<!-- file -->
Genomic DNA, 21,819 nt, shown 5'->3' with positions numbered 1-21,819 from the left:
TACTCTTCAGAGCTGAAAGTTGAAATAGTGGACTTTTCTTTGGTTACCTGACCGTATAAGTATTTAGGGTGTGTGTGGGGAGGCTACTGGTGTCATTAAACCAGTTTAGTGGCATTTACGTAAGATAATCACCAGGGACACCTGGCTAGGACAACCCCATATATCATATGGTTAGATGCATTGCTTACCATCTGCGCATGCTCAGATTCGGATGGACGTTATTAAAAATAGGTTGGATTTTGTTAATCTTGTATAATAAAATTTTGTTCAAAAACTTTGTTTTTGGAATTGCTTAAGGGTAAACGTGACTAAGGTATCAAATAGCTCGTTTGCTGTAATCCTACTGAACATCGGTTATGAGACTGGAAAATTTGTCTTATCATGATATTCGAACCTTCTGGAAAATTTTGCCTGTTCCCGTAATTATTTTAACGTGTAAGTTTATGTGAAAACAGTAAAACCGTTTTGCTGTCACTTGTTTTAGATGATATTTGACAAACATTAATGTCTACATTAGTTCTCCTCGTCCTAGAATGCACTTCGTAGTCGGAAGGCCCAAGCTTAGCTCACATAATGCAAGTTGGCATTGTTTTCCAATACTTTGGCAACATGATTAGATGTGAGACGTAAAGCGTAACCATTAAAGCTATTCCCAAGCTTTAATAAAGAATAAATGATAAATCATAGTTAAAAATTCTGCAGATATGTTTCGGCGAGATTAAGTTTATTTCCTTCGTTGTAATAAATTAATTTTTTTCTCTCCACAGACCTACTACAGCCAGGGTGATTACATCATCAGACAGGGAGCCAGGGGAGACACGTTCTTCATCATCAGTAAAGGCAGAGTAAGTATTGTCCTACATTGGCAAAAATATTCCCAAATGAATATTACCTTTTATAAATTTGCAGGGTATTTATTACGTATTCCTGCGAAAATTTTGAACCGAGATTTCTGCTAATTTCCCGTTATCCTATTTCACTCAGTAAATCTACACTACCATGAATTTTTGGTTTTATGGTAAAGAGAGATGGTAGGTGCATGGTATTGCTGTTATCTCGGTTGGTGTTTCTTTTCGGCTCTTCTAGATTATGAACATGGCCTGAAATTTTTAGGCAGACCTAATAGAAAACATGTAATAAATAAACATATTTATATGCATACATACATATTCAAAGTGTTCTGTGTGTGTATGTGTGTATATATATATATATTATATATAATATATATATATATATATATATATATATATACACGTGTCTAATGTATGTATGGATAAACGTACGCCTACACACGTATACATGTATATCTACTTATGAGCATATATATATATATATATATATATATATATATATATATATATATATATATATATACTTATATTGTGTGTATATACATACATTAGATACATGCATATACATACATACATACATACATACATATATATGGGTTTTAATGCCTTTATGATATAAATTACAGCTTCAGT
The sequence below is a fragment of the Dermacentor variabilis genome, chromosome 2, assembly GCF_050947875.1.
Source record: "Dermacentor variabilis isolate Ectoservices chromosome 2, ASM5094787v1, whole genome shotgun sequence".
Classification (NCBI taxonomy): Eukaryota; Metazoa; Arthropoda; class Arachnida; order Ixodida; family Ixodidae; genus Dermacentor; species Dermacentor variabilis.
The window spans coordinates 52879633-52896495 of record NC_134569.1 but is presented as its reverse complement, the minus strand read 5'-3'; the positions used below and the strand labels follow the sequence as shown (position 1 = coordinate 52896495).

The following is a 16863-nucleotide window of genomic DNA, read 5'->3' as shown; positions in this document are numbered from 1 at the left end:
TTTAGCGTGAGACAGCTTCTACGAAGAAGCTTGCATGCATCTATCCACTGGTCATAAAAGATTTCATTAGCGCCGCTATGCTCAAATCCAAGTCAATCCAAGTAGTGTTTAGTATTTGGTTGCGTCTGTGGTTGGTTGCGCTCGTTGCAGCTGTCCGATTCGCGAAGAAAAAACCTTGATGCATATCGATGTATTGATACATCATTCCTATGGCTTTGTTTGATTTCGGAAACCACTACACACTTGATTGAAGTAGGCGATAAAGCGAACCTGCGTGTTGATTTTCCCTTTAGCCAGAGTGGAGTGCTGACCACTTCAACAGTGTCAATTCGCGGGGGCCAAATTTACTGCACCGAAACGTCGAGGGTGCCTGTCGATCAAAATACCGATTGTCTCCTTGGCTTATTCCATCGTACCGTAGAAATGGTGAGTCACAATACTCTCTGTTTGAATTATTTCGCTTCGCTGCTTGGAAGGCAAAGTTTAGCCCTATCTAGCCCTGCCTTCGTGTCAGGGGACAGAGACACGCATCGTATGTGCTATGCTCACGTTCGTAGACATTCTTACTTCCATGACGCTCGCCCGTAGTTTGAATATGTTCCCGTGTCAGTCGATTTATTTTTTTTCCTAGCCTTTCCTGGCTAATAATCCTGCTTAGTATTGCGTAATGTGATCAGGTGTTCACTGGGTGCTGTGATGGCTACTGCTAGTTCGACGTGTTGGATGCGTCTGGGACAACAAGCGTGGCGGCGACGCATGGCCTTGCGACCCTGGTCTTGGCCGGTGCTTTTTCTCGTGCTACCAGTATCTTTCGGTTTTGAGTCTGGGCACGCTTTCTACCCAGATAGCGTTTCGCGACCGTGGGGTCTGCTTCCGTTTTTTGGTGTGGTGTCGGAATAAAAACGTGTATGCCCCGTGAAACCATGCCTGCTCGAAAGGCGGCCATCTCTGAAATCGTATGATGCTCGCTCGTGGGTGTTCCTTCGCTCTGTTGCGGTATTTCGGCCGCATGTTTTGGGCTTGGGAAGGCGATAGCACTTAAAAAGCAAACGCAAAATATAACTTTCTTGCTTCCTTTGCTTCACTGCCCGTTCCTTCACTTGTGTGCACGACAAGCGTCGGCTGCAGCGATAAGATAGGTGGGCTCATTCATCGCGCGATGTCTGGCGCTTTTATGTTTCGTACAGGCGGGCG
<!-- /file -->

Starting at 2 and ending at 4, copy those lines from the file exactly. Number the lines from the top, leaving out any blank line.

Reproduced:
TACTCTTCAGAGCTGAAAGTTGAAATAGTGGACTTTTCTTTGGTTACCTGACCGTATAAGTATTTAGGGTGTGTGTGGGGAGGCTACTGGTGTCATTAAACCAGTTTAGTGGCATTTACGTAAGATAATCACCAGGGACACCTGGCTAGGACAACCCCATATATCATATGGTTAGATGCATTGCTTACCATCTGCGCATGCTCAGATTCGGATGGACGTTATTAAAAATAGGTTGGATTTTGTTAATCTTGTATAATAAAATTTTGTTCAAAAACTTTGTTTTTGGAATTGCTTAAGGGTAAACGTGACTAAGGTATCAAATAGCTCGTTTGCTGTAATCCTACTGAACATCGGTTATGAGACTGGAAAATTTGTCTTATCATGATATTCGAACCTTCTGGAAAATTTTGCCTGTTCCCGTAATTATTTTAACGTGTAAGTTTATGTGAAAACAGTAAAACCGTTTTGCTGTCACTTGTTTTAGATGATATTTGACAAACATTAATGTCTACATTAGTTCTCCTCGTCCTAGAATGCACTTCGTAGTCGGAAGGCCCAAGCTTAGCTCACATAATGCAAGTTGGCATTGTTTTCCAATACTTTGGCAACATGATTAGATGTGAGACGTAAAGCGTAACCATTAAAGCTATTCCCAAGCTTTAATAAAGAATAAATGATAAATCATAGTTAAAAATTCTGCAGATATGTTTCGGCGAGATTAAGTTTATTTCCTTCGTTGTAATAAATTAATTTTTTTCTCTCCACAGACCTACTACAGCCAGGGTGATTACATCATCAGACAGGGAGCCAGGGGAGACACGTTCTTCATCATCAGTAAAGGCAGAGTAAGTATTGTCCTACATTGGCAAAAATATTCCCAAATGAATATTACCTTTTATAAATTTGCAGGGTATTTATTACGTATTCCTGCGAAAATTTTGAACCGAGATTTCTGCTAATTTCCCGTTATCCTATTTCACTCAGTAAATCTACACTACCATGAATTTTTGGTTTTATGGTAAAGAGAGATGGTAGGTGCATGGTATTGCTGTTATCTCGGTTGGTGTTTCTTTTCGGCTCTTCTAGATTATGAACATGGCCTGAAATTTTTAGGCAGACCTAATAGAAAACATGTAATAAATAAACATATTTATATGCATACATACATATTCAAAGTGTTCTGTGTGTGTATGTGTGTATATATATATATATTATATATAATATATATATATATATATATATATATATATACACGTGTCTAATGTATGTATGGATAAACGTACGCCTACACACGTATACATGTATATCTACTTATGAGCATATATATATATATATATATATATATATATATATATATATATATATATATATATACTTATATTGTGTGTATATACATACATTAGATACATGCATATACATACATACATACATACATACATATATATGGGTTTTAATGCCTTTATGATATAAATTACAGCTTCAGT
The sequence below is a fragment of the Dermacentor variabilis genome, chromosome 2, assembly GCF_050947875.1.
Source record: "Dermacentor variabilis isolate Ectoservices chromosome 2, ASM5094787v1, whole genome shotgun sequence".